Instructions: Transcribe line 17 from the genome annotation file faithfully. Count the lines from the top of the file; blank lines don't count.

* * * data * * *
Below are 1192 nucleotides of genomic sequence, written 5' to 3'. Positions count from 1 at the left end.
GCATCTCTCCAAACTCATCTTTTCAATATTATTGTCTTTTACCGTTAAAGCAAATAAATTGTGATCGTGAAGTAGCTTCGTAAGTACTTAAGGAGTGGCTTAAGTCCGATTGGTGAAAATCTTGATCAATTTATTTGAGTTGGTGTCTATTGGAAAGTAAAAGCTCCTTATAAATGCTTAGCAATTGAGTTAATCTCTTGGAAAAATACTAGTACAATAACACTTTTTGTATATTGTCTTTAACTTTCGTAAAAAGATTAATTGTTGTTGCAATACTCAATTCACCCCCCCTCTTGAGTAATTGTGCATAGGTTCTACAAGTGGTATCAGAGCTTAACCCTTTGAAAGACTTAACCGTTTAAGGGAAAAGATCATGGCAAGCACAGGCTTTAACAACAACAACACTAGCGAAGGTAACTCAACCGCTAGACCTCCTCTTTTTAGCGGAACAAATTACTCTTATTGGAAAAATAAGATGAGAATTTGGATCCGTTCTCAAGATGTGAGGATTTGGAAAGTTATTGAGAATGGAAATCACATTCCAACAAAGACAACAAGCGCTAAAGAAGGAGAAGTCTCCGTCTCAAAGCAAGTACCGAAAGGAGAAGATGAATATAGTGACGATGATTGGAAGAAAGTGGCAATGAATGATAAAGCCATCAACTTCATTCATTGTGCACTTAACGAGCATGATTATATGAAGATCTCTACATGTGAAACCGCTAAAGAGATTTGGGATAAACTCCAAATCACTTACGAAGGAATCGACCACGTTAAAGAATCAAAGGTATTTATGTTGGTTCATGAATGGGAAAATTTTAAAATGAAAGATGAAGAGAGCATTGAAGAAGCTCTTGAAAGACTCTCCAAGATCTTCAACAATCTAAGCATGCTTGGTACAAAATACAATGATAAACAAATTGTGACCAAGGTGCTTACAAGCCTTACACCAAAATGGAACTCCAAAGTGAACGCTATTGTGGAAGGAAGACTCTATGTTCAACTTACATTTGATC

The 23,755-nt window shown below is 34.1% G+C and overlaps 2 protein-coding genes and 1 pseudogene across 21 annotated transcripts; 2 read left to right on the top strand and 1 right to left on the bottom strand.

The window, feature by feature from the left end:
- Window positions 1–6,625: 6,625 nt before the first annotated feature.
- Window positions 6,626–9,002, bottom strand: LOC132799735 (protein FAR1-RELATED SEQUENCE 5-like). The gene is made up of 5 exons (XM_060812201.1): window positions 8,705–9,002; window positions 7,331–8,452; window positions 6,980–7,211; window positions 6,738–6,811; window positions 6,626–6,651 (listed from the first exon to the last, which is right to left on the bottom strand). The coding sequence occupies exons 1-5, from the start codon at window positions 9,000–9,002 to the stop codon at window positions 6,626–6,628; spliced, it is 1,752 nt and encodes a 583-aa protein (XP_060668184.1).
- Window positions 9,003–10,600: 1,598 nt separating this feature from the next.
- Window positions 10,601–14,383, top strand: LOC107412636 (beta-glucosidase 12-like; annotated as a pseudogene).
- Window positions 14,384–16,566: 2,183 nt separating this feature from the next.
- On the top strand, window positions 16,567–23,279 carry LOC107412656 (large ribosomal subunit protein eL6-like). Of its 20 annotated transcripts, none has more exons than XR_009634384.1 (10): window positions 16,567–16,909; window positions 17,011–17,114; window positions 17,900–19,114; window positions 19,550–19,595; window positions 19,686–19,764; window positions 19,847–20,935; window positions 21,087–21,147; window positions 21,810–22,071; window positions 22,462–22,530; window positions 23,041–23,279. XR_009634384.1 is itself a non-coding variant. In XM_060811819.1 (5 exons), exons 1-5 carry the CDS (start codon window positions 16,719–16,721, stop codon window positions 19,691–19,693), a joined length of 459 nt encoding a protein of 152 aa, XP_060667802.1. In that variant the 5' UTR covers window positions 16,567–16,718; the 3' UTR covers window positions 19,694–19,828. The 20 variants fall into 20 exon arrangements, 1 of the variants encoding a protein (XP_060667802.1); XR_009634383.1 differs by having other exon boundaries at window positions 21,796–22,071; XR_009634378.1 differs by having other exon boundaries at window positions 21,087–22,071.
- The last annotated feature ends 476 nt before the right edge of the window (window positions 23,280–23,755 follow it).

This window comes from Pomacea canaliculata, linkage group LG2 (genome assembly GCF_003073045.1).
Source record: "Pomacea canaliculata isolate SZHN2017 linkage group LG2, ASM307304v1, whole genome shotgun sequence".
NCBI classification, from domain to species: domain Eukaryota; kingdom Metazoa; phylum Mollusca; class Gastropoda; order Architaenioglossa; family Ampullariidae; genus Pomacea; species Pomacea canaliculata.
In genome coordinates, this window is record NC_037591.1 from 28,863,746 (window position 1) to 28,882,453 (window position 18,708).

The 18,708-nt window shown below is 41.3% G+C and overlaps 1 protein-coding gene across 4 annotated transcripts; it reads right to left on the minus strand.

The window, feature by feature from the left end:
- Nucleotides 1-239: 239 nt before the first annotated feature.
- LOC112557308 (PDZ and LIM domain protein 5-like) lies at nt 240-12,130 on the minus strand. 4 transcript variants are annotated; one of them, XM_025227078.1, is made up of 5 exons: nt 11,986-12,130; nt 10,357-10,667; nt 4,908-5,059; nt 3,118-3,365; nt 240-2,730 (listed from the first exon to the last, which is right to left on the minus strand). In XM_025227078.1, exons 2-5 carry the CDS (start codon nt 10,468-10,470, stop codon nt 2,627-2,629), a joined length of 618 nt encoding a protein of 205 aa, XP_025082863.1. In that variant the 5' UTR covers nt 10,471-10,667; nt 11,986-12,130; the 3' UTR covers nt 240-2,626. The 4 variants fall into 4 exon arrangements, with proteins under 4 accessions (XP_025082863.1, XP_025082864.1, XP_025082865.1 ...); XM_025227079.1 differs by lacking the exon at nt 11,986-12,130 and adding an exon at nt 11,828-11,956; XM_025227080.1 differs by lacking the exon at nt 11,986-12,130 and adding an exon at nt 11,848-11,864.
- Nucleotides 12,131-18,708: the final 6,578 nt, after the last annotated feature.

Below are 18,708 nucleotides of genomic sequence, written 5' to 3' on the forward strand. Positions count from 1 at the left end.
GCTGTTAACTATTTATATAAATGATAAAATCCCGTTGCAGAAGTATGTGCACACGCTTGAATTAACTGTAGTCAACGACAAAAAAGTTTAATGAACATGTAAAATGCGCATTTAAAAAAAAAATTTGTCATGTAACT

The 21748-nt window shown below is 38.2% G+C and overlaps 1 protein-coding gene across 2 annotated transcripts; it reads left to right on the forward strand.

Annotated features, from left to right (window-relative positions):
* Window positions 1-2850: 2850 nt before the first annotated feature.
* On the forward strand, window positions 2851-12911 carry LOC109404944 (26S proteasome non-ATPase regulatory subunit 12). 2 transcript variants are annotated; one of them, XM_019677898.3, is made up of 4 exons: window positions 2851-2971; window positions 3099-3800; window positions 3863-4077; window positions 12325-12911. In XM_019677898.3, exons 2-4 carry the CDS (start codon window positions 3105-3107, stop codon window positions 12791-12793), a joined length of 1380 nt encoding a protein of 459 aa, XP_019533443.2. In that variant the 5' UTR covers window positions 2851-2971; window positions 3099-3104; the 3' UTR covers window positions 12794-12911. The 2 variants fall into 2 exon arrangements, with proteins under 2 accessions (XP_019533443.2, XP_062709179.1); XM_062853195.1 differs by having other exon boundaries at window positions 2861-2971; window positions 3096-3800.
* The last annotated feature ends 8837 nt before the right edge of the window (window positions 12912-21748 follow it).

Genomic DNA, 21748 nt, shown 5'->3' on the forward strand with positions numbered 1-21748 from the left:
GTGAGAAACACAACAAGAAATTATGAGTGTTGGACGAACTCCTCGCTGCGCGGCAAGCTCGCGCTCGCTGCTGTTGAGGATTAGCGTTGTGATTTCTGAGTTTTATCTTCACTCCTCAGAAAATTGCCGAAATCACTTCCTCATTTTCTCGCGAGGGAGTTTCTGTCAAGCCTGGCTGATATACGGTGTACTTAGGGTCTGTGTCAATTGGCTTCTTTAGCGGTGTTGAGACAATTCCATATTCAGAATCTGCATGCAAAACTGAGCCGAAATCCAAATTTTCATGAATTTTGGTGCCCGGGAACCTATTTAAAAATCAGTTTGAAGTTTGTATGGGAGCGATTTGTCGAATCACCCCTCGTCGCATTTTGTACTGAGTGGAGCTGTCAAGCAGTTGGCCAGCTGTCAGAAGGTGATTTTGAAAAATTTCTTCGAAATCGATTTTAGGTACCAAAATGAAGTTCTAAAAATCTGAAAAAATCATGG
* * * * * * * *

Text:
The window, feature by feature from the left end: